US 6874622 B2
A method of packing a batch of image-receiving material, more particularly paper or transparent plastic, in a container suitable for storing and transporting the batch, a number of stacked, substantially identical sheets of the image-receiving material, each sheet having a number of edges with the corresponding edges of the different sheets substantially coinciding with one another, wherein the batch is bent over a first bend and over a substantially identical second bend opposed to the first bend in such a manner that the batch assumes a substantially S-shaped configuration, and placing the batch in a container which encloses the bent batch so that the S-shaped configuration remains substantially in position for as long as the batch is in the container.
1. A method of packing a batch of image-receiving material for use in a printer, copier or other image forming apparatus into a container suitable for storing and transporting the material, the batch having edges coinciding at corners of the batch, wherein the batch includes a plurality of stacked, substantially identical sheets of the image-receiving material, each sheet having a number of edges, with the corresponding edges of the different sheets substantially coinciding with one another, which comprises:
opening the container,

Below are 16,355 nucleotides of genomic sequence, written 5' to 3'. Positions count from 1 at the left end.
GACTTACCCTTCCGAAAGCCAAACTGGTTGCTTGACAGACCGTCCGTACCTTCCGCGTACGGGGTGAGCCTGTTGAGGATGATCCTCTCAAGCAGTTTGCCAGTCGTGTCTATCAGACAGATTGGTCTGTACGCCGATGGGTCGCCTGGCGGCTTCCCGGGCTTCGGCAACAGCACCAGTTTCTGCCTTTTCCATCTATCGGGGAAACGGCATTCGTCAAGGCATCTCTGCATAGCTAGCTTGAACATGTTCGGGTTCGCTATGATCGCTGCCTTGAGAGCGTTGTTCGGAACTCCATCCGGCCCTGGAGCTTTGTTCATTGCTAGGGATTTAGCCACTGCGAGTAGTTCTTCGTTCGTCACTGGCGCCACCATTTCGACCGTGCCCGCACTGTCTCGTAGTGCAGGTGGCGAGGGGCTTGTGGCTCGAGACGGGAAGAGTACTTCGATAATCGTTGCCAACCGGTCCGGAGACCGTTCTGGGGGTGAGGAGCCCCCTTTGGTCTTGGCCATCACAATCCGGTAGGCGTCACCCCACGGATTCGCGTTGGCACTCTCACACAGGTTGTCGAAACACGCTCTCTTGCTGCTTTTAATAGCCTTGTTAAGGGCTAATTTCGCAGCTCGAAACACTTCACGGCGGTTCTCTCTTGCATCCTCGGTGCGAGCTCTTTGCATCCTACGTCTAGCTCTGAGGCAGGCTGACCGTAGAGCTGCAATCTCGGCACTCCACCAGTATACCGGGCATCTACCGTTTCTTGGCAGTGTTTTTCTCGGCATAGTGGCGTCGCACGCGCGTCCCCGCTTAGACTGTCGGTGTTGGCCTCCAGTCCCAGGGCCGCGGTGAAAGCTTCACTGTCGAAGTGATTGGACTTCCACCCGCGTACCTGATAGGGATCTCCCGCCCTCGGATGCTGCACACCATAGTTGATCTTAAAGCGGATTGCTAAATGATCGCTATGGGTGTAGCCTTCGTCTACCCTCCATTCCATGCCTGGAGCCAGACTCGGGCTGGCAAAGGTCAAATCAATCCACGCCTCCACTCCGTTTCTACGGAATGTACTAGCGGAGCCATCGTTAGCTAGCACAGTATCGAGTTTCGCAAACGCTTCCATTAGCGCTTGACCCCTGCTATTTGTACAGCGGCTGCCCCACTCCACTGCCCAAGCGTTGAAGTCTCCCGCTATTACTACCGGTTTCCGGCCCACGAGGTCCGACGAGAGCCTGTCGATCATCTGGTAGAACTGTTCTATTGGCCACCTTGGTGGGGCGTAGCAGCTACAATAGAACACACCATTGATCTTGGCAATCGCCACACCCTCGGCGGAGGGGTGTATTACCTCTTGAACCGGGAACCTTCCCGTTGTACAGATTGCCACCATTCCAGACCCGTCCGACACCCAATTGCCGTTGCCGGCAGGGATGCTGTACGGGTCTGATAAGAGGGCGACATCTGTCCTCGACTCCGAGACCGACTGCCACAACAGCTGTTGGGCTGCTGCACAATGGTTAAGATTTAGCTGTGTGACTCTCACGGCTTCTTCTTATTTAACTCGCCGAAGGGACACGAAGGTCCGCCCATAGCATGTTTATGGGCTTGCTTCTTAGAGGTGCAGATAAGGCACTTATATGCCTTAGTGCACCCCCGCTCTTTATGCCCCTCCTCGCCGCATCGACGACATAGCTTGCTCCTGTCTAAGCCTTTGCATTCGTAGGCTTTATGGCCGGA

bending the batch over a first bend and bending the batch over a substantially identical second bend opposed to the first bend in such a manner that the batch assumes a substantially S-shaped configuration, and all corners of the batch have right angles independent of the number of sheets in the batch,
placing the batch in the container before or after bending, and
closing the container, whereby the container then encloses the bent batch such that the S-shaped configuration remains substantially in position for as long as the batch remains in the container.
2. The method according to
3. The method according to
4. The method according to
5. The method according to
6. The method according to
7. The method according to
8. A batch of image-receiving material for use in a printer, copier or other image forming apparatus which comprises a plurality of stacked, substantially identical sheets of image-receiving material, each sheet having a number of edges with the corresponding edges of the different sheets substantially coinciding with one another such that the edges of the batch correspond at the corners of the batch, said batch being bent to define two substantially identical bends opposed to one another and having a substantially S-shaped configuration, and all corners of the batch have right angles independent of the number of sheets in the batch, said batch being enclosed by a container suitable for storing and transporting said batch, said container supporting the S-shaped configuration.
9. The batch according to
10. The method of
11. The batch of
12. The batch of
13. The batch of
14. The batch of
1. Field of the Invention